Nostalgia. Once upon a time it referred to a certain kind of mental illness, describing someone unable to live in his or her time. Now the word has been relegated to the cute, adorable, kitschy part of our lexicon. We think of nostalgia as a kind of benign obsession–only that’s not quite the word either, for nostalgia tends to describe something far more tame. Gil Pender, played brilliantly by Owen Wilson, suffers from a strange nostalgic notion that the 1920’s in Paris were far better than the present day. Through Gil’s adventures in the half-darkened streets of the City of Lights, Woody Allen weaves a fantastical tale completely unlike anything he has ever done. Midnight in Paris is simultaneously a fascinating portrait of a city, and a study of that particular kind of nostalgia that drives us to live in a past we never had and to forget a present that is passing us by.
Now before I say anything else about this wonderful film, I feel obligated to inform you that offering general plot details in this review could be considered a spoiler for this film specifically. Therefore, if you plan to see and want it to be a fresh experience, read no further. But know this: Midnight in Paris is easily among my top three or four films by Woody Allen, and is almost guaranteed to be in the top 15 films of the year. See it, then come back here to read the review.
Gil Pender is a writer, vacationing in Paris with his fiancee and her rich parents and trying to finish his novel. He loves Paris, or at least his idea of it, which is filled with visions of red windmills, glass pyramids, iron towers, and other postcard landmarks. But Gil’s love for the city is so infectious that it’s hard to begrudge him his fantasy.
He is so enamored with the city that when he and his fiancee run into an old flame of hers (played by Michael Sheen), he doesn’t notice the chemistry between them, and doesn’t even think of what we all suspect. When she wants to go dancing one night, and Gil is so drunk he needs to head home, he begins the greatest adventure of his life. A car is waiting to pick him up, and he is transported to his favorite time and place in history – 1920’s Paris.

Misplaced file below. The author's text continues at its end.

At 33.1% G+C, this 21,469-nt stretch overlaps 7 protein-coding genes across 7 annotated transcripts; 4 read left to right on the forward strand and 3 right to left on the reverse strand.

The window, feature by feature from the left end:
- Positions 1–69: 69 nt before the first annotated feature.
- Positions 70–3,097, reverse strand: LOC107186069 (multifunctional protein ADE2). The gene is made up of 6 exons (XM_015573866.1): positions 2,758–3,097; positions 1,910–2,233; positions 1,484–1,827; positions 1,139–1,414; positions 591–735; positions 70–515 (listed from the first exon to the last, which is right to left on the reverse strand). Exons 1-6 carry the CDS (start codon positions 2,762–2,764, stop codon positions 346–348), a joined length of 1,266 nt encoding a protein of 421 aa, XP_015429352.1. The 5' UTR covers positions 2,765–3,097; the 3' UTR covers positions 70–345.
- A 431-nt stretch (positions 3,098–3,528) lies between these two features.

Here Gil encounters a wide range of characters, from a brief glimpse of Cole Porter tickling those ivories, to a notoriously drunk and forward Zelda Fitzgerald and her unassuming husband F. Scott, to the outrageous Poppa Hemingway (before his beard). He meets Salvador Dali (Adrien Brody, in top form), Gertrude Stein (Kathy Bates), Pablo Picasso, and his muse (Marion Cotillard). In one scene Gil meets Luis Bunuel, and gives him an idea for a film that Bunuel would end up directing in the 60’s called The Exterminating Angel.
Gil tries to show this world to his fiancee, but she wants nothing to do with it. She and her disapproving parents don’t even really see the city they are staying in. They prefer to stay home, or go to bars and clubs late at night. These are worthy things to do, and certainly part of a city’s character, but Gil begins to realize how he and his wife-to-be see the world through completely different lenses.
I recently waxed poetic about Woody Allen’s prior film You Will Meet a Tall, Dark Stranger, describing it as his best film in so many years. Unfortunately I have to repeat that praise, as this film easily goes down in the books as one of Allen’s greatest achievements. Owen Wilson finds, for the first time in several years, a really profound comedic voice, one that balances his frenetic ramblings with piercing insights into human nature; in this way he is perhaps the best surrogate Woody Allen could have asked for, and I personally hope they continue to work together.
But it’s more than just an Owen Wilson vehicle; this film dives deep into our ability to obsess in order to forget. Gil Pender is accused of loving a fantasy in the opening lines, referring to his misplaced attraction to the city. But what we realize later in the film is that much like Bogart in Casablanca, all he ever had was Paris; it was his entire raison d’etre, and the lie he was living was the real fantasy. As the film closes and Gil walks through Paris as it drizzles, it’s clear that while his future is entirely up in the air, his present will no longer be forgotten for some ghost of the past.
Really fine review, Ben. I’ll have to take another look at Woody Allen–it’s been a while.
this film dives deep into our ability to obsess in order to forget
You buried the lead, but none the less a great line. Enjoyed the review.
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